In 1988, he was the leader of a small group of Republicans (and one Democrat) who proposed an amendment to a ballot access reform bill to lower the number of signatures required to get on the ballot to one-half of one percent. That amendment was defeated by the then Democratic majority.

We need to take action now to keep the Voter Freedom Act alive.

A viable democratic process and fundamental freedom requires that ballot access laws encourage and promote – not limit – the individual’s right to self-government by securing their right to free choice at the ballot box.

Call (and e-mail) Sen. Apodaca and your state Senator today.

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Annual State Convention Focuses on Growth, Activism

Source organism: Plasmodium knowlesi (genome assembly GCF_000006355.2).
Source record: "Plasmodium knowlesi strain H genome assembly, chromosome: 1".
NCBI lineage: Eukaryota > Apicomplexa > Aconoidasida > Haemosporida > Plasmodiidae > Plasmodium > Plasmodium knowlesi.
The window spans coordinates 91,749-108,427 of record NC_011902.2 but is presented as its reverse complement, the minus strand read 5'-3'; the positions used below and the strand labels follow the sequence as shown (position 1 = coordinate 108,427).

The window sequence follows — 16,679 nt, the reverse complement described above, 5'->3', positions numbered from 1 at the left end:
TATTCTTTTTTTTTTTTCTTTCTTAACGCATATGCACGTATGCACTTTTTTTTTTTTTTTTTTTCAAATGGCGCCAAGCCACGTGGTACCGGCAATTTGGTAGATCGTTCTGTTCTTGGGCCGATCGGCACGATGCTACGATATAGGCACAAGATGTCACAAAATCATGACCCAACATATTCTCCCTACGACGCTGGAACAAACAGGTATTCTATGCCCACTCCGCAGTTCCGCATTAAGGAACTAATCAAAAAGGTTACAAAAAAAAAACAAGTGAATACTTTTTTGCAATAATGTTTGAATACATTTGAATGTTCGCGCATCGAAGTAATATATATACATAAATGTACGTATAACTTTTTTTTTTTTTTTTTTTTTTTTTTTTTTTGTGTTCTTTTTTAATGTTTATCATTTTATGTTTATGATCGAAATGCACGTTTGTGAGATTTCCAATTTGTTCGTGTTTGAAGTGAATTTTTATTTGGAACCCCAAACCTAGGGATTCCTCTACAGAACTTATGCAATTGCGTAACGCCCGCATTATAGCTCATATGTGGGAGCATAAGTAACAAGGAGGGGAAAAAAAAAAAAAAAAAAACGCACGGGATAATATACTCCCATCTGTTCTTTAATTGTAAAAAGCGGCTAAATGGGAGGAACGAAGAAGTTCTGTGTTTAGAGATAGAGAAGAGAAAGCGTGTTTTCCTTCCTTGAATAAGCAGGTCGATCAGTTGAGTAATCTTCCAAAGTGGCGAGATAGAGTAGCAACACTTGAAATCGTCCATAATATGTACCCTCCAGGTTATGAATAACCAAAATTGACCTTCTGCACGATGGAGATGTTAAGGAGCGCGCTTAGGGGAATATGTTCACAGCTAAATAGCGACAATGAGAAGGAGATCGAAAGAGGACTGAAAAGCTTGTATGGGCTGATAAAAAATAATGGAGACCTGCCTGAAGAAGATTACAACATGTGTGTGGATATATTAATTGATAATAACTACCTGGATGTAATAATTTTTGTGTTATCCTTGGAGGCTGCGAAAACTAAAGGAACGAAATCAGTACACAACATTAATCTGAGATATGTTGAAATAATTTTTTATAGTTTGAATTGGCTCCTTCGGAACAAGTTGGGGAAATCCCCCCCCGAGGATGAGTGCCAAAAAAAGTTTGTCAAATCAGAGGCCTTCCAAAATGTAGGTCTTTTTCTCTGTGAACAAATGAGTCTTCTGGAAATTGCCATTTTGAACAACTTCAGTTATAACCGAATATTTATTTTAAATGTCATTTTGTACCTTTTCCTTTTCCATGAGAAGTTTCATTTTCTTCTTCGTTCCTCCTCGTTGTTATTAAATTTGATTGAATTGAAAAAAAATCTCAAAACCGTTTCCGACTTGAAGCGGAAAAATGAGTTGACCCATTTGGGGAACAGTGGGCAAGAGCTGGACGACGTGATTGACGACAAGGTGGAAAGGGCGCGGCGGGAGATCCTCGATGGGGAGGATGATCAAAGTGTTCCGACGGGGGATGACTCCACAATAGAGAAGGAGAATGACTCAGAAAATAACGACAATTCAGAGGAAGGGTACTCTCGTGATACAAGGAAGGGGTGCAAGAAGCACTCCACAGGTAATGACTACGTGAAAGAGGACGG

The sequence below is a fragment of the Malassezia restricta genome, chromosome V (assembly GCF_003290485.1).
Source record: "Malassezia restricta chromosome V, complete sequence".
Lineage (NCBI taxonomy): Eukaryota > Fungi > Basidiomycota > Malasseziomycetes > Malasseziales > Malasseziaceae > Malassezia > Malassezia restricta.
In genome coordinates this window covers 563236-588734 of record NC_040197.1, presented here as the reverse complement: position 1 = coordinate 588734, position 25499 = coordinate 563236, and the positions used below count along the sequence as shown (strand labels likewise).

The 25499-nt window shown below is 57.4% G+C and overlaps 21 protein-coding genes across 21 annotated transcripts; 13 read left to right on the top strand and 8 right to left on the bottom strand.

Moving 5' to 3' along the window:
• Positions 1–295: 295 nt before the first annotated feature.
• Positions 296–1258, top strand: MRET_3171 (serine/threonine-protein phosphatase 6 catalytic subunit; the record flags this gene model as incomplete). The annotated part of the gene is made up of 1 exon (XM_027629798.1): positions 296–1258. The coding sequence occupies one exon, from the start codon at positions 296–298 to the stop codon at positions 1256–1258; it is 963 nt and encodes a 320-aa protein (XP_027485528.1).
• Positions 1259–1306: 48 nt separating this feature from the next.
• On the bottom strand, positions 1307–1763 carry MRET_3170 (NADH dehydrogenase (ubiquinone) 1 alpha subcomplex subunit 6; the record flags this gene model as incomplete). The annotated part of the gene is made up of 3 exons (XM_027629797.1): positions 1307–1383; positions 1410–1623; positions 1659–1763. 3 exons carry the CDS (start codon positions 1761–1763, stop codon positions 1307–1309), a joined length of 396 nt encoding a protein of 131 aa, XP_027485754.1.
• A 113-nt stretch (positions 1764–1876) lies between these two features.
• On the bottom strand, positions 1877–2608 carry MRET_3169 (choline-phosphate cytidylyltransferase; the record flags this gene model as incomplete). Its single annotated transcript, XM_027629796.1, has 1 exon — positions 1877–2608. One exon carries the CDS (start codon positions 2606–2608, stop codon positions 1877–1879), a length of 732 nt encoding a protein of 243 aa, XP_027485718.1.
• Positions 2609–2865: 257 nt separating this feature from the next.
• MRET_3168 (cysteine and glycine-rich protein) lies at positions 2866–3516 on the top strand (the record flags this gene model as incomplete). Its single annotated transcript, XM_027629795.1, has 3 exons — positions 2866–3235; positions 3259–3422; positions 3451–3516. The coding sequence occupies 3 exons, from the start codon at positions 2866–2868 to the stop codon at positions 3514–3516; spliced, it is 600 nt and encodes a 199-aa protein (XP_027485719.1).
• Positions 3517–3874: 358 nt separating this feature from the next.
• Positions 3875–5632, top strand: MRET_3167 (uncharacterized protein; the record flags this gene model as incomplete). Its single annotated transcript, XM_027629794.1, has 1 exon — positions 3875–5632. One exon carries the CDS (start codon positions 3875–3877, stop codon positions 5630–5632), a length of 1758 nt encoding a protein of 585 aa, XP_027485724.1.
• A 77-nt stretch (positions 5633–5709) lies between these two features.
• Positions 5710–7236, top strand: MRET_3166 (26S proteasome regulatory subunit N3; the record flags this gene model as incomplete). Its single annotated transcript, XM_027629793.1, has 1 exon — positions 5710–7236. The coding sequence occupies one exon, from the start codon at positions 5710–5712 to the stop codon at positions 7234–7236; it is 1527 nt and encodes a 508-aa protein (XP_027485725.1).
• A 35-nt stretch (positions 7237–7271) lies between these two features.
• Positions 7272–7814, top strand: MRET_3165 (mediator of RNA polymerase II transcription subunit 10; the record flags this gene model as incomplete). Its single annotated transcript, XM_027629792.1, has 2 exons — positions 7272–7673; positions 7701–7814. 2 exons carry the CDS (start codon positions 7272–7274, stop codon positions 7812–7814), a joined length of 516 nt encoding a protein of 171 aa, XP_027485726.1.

Liberty in action was the theme and focus of the Libertarian Party annual state convention held in Flat Rock over the weekend.

J.J. Summerell, who was reelected state chair, noted that the 50 percent increase in party membership in 2012 can be attributed to the growing dissatisfaction of voters with the Republican and Democratic parties. “A healthy part of that growth can also be attributed to youth groups such as Students for Liberty, which are spreading like wildfire on college campuses,” he added.

That activism was evident at the convention. During the Saturday session, there were a series of seminars and discussion groups on various topics, including fund raising, candidate recruitment and training, team building, and communicating libertarian ideas.